Comptroller Louis L. Goldstein is suggesting that he and other top state office-holders sacrifice part of their forthcoming pay raises because of Maryland's budget crisis and to demonstrate sensitivity to the 75,000 rank-and-file state workers whose cost-of-living raises seem to be in jeopardy.
Goldstein, citing an alarming slump in state sales tax revenue, said at a Board of Public Works meeting last week that ranking office-holders ought to get smaller pay raises.
"I'm going to propose that state officials take a discount," the comptroller said. "I'm willing to do it."
As things now stand, the comptroller is scheduled to see his annual salary jump from $72,500 to $100,000 in January after he is sworn in for a ninth four-year term.
Gov. William Donald Schaefer's pay is scheduled to climb from $85,000 to $120,000 a year.
Others scheduled to receive salary increases include the governor's Cabinet secretaries, state judges and members of the General Assembly. The raises, ranging from 4 percent to 56 percent, were approved by the General Assembly early this year.
But Maryland now finds itself with a sickly economy and a projected budget shortfall that some analysts say could exceed $300 million.
That has meant bad news for the state's other 75,000 public servants.
The governor said last week that the cost-of-living pay raise that those state workers had been hoping for next year has been put into jeopardy by the growing budgetary shortfall and by weak signs of economic recovery ahead.
tTC The timing of the fatter paychecks for top officials is awkward at best.
Goldstein was asked if he were serious about making his proposal formal. He said he is working on the details, but that he cannot now disclose specifics.
"I'm working on a plan and I don't want to say one thing and turn around and do another," said the longtime comptroller.
Goldstein said the alarming drop in sales-tax receipts indicates the Maryland economy is worsening beyond earlier projections. After several consecutive years in which Maryland enjoyed a robust economy, lawmakers are facing a current budget shortfall that could reach $300 million, according to legislative analysts. The budget woes are expected to continue into the next year.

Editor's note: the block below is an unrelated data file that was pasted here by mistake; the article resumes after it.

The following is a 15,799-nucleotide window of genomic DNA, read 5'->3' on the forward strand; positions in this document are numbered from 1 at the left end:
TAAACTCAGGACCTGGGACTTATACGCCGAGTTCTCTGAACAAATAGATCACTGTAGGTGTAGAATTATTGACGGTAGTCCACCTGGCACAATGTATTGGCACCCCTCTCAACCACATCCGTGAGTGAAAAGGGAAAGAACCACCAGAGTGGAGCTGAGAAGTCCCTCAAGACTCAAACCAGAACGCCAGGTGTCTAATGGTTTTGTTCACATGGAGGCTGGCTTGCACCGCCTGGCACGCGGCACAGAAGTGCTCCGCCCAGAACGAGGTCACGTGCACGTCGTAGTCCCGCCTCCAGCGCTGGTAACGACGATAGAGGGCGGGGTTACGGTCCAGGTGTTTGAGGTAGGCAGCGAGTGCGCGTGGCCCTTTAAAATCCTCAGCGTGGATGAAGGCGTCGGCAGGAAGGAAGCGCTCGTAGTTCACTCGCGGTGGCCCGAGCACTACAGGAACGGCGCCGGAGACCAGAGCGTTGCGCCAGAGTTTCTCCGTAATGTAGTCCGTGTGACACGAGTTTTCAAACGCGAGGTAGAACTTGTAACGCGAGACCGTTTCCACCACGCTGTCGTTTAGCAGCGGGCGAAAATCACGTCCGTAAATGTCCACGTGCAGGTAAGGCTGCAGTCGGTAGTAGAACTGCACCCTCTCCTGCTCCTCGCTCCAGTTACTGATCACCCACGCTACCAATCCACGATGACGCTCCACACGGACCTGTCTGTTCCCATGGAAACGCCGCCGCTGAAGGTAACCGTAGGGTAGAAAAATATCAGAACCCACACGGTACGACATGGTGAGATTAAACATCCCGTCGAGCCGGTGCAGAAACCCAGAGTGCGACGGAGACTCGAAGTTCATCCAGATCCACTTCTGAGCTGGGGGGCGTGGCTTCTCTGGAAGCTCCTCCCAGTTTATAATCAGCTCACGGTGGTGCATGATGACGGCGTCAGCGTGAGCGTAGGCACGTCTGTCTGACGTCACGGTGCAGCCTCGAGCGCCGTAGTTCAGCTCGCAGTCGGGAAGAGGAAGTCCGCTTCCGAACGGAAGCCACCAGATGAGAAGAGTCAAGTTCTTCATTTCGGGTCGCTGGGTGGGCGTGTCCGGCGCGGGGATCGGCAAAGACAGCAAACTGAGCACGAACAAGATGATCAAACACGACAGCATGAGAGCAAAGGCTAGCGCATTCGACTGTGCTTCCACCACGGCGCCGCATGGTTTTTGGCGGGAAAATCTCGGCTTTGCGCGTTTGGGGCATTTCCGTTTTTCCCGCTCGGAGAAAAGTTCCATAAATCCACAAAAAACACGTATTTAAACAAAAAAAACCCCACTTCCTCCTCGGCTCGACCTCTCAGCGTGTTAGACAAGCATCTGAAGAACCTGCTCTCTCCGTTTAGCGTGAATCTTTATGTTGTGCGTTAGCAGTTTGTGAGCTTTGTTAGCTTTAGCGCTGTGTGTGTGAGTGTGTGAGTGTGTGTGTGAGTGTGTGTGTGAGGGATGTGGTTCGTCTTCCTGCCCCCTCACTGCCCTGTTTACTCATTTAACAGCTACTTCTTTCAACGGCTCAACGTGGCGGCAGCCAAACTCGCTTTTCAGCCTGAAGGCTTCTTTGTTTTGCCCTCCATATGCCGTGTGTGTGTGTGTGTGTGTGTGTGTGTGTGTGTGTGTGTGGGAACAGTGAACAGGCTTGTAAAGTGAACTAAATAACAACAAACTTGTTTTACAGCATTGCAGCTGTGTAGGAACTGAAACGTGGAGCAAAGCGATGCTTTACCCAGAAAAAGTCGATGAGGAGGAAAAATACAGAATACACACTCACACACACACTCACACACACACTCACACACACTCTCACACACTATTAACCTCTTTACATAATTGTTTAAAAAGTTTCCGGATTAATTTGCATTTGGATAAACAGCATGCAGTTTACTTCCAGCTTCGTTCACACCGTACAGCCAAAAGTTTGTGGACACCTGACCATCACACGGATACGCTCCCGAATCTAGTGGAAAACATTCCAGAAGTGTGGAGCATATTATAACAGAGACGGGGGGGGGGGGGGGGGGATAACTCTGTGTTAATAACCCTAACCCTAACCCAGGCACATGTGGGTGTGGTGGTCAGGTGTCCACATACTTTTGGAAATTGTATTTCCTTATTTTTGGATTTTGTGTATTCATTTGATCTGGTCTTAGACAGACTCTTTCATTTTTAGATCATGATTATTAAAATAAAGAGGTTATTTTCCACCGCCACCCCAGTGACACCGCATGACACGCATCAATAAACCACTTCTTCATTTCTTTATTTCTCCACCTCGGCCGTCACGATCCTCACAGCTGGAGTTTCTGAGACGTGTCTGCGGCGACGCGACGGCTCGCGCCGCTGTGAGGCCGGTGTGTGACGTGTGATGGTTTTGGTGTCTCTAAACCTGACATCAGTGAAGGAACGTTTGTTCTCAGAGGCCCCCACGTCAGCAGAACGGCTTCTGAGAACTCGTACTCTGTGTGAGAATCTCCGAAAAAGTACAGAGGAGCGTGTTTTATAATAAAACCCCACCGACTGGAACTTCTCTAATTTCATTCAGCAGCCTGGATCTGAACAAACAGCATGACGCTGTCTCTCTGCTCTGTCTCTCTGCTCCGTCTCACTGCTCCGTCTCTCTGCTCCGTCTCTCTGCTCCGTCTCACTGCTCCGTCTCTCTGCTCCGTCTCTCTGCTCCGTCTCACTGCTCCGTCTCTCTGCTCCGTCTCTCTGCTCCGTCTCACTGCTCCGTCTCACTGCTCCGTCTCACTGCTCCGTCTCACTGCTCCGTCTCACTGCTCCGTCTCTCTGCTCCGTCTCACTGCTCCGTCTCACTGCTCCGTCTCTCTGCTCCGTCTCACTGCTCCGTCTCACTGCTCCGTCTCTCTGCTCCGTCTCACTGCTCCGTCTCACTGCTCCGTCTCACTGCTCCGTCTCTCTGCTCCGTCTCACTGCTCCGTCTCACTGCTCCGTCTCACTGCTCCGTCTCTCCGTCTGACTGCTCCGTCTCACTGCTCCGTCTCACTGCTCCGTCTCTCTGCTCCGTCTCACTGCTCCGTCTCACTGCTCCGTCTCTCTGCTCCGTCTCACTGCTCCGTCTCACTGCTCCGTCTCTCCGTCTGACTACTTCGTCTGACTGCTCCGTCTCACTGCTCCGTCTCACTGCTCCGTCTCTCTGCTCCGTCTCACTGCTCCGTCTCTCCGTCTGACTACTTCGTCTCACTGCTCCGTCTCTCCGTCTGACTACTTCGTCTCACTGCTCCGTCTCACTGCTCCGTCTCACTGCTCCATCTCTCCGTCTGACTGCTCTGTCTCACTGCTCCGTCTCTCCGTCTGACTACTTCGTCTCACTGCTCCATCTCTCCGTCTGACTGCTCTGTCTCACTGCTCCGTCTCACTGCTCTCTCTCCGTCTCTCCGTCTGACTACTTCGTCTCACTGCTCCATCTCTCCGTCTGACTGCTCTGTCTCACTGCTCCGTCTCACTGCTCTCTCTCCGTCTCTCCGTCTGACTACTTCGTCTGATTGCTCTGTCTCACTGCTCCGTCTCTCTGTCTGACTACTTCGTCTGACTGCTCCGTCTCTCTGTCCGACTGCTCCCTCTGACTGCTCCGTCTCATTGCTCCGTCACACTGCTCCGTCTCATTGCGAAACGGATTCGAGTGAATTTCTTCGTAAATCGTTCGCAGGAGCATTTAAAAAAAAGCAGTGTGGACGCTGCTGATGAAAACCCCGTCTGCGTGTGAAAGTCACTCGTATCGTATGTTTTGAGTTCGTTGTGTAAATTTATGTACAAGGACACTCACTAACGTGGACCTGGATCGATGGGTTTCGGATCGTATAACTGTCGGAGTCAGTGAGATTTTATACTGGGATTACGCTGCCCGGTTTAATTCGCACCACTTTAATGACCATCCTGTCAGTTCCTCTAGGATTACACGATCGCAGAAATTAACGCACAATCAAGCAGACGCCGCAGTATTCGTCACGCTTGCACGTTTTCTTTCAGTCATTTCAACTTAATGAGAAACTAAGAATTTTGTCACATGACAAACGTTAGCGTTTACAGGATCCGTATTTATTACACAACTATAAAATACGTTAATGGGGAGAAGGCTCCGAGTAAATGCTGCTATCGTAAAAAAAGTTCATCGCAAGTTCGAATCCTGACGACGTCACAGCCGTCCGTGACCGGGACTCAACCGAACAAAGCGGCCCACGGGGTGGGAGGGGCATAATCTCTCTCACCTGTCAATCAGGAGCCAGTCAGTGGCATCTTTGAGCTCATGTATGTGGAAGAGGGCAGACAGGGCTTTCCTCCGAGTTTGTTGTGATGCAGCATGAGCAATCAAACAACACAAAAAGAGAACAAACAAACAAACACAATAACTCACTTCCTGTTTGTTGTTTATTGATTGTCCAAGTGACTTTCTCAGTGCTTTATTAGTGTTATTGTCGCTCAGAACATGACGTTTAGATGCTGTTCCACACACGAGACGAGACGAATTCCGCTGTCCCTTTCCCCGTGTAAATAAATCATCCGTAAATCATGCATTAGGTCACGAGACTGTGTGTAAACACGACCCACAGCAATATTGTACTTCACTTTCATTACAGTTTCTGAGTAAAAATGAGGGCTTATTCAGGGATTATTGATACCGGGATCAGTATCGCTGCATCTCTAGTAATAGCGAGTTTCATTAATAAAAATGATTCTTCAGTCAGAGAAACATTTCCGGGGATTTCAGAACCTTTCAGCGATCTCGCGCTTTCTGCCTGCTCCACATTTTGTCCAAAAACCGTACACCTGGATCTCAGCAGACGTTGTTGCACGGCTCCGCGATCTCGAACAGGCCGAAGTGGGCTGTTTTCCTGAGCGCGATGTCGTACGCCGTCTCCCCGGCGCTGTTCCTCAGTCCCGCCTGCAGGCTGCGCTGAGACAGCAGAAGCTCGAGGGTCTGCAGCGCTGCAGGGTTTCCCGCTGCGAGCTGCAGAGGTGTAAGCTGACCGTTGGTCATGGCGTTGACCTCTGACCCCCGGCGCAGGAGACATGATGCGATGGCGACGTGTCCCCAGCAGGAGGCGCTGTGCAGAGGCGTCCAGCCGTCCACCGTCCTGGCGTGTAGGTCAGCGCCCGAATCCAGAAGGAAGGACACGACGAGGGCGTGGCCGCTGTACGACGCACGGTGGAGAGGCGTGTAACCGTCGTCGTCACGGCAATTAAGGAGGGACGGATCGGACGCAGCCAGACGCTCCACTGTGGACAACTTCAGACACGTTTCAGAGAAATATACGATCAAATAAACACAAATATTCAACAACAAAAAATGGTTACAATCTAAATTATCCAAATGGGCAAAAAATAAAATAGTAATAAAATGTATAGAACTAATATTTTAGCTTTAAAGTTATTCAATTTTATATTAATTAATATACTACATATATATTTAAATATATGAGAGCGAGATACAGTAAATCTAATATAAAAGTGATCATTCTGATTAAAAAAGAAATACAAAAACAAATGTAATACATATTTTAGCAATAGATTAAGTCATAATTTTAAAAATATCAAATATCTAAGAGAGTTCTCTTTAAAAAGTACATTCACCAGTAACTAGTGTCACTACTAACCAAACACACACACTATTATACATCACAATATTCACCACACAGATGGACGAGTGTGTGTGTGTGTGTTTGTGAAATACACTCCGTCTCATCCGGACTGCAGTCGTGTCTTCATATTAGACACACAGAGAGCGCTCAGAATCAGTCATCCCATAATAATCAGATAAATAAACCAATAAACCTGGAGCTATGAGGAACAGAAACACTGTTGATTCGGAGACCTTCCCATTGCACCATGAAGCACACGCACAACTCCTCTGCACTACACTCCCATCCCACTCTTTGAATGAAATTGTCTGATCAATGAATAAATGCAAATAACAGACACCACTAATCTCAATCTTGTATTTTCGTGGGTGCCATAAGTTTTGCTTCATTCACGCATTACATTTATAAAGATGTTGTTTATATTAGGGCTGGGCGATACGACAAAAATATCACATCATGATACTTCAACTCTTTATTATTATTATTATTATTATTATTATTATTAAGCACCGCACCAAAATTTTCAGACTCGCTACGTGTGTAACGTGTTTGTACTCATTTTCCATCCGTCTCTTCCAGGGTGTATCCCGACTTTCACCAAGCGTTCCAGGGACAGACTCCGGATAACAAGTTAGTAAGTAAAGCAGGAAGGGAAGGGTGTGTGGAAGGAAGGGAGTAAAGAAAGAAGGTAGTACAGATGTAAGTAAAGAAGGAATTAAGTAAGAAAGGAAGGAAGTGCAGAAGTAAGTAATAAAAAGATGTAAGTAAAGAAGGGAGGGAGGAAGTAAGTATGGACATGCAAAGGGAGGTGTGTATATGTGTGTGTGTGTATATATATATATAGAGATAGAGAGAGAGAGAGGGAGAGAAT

So far, reaction to Goldstein's unofficial proposal has been mixed.
Cautious support came from William H. Bolander, director of the Maryland chapter of the American Federation of State, County and Municipal Employees, which represents many state workers.
Bolander said he is not convinced that the state's money woes are bad enough to jeopardize pay raises for state workers next year.
"Our position is that the so-called $300 million [shortfall] is blown out of proportion," he said, adding that state revenues should be strong enough to give state employees some raise. Most state workers have received cost-of-living increases of four percent for the past three years.
The last time state workers went without a general pay raise was in 1984.
If the state cannot afford to give them a raise next year, Bolander said, he will support Goldstein's call for smaller pay raises at high levels of government.
"I'm very doubtful that they'll do it, even if it's suggested," he added. "I don't think they want to cut into their own pocketbooks. It's one thing to have state employees suffer. It's an entirely different sentiment when it comes to top officials."
At least one other top official is receptive to Goldstein's idea.
"There's no doubt in my mind that it is a valid suggestion," said Lt. Gov. Melvin A. Steinberg, whose pay raise equals that of the comptroller's.
Steinberg pointed out that, even if the entire Schaefer administration took smaller pay raises, the benefit to the total state budget would be hardly noticeable.
But, he added, "It would indicate a sensitivity to current circumstances."
State House observers agreed that if the top officials took smaller raises it would have little pragmatic effect. One said that most of the raises are not overly generous considering they will not be increased or even reviewed for another four years.
The comptroller's notion elicited little response from the governor's office.
"At this point, we have no reaction," said Paul E. Schurick, the governor's press secretary.
The Governor's Salary Commission, which held public hearings during the last session on pay increases for the state's highest office, originally proposed that the governor be paid $135,000 a year -- a wage that would have made Schaefer the highest paid governor in the country.
Schaefer once suggested that the $135,000 salary was too high because lawmakers and the public would reject it. He was right, because the legislature authorized a new salary that is $15,000 less than the original proposal.
A clearer picture of just how badly a troubled economy is bruising the state budget is expected to emerge later this week when the Maryland Board of Revenue Estimates releases its latest data.